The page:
***

Mood: 2/10 Honks! (Back online. We now have internet connection.)

Dealing with a seven-year old

Our seven-year old is acting up lately. The past week has been a struggle especially for me as there were so many issues that I have to deal with. It is some sort of tantrums, or as my wife puts it, ‘a sign that it is seeking attention.’ Whatever the reasons are, it is becoming obvious that this one has seen better days. Nope, it’s not our son but our Honda City.

On hump day morning right out of work as I happily imagine a hearty breakfast at home I found a screw—a screw stuck deeply into my left rear tire. Needless to say, I had to change the flat tire while tired and sleepy and hungry. Good thing I was able to summon my inner pit stop crew skill and I was out of Nuvali after less than 15 minutes which is not bad given my then present condition. (The vulcanizing shop guy was able to pull out a four-inch screw which he said must have fallen from a motorcycle brake adjuster.)

But, just like that overused TV shopping line, wait there’s more. That night, I had to deal with several rude drivers on my way to work. Oncoming vehicles flashed their headlights; some even had the nerve to honk as I get near them. Just rude, inconsiderate at the very least, right? Well, it was midway of my trip when I realized I was at fault—I was running with one headlight on the passenger side only. It would have been cool if I were in the music video of that Wallflowers’ song but in real life it’s really not. Anyway, I made it through the dark stretch that I regularly take and I even had the time to drop by True Value Solenad to grab a replacement which I was able to install the next day. Another problem solved, comes the next.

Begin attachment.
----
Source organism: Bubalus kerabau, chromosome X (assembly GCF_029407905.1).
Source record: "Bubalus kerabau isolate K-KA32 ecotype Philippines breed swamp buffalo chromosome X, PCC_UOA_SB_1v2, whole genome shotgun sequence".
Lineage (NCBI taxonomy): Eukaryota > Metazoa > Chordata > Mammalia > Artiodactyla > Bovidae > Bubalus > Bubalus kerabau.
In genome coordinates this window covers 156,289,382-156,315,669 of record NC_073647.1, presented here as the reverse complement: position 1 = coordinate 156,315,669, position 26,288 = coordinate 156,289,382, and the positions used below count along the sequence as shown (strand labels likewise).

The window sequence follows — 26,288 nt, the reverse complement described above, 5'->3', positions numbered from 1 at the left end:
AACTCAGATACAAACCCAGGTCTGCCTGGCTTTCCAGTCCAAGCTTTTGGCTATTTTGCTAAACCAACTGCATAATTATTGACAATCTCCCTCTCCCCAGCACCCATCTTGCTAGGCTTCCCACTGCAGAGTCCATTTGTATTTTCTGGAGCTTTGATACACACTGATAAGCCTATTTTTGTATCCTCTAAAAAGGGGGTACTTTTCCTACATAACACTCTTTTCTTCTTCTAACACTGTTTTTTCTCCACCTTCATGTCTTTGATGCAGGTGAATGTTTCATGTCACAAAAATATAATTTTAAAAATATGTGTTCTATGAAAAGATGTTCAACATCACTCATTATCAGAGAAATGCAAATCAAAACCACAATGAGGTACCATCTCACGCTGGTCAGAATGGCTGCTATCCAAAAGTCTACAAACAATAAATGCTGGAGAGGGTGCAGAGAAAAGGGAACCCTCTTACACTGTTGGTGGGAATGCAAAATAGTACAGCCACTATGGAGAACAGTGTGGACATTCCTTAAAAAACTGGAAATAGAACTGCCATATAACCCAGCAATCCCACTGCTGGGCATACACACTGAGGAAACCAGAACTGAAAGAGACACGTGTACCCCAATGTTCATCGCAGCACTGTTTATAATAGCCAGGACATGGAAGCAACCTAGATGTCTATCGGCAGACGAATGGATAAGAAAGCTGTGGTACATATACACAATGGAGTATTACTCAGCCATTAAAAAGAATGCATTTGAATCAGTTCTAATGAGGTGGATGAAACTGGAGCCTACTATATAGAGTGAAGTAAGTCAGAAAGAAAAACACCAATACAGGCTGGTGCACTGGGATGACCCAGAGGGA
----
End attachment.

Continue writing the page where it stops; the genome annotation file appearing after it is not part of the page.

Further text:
When it rains, it pours—in my car’s case, it leaks. The recent rainy days have exposed a leak on the driver side.  I thought at first that it is coming from under, that there could be a hole, that whenever I pass by this flooded part of my trip water comes in. The good news, I discovered, is that there isn’t one right below but the bad news is that it is coming from a breach either in the gasket where the wires and hood cable from the engine side go through or from an unknown location. So yesterday I had all my tools out—hydraulic jack, jack stand, hand tools, and a caulk. The front of the house was a repair shop for hours while I am trying to beat the hot rising sun.

All the caulking I made under the left fender weren’t successful though. It rained hard in the afternoon—hours after we arrived from buying Marcus’ CoQ10 and Alpha Lipoic Acid at Healthy Options ATC—and this morning I discovered the leak is still there. But I now think that I have found the culprit which is a small gap where the windshield and wiper panel meet. Another caulking session took place while I was all sweaty right out of my workout session from the nearby gym. Fingers now crossed.

I would say that if there were cars during Jean Valjean’s time then ours could be his. I know it’s an exaggeration but such inconveniences had me relate more to Les Miserables which is a story I read while killing time at the parking lot—while in my car, our seven-year old car.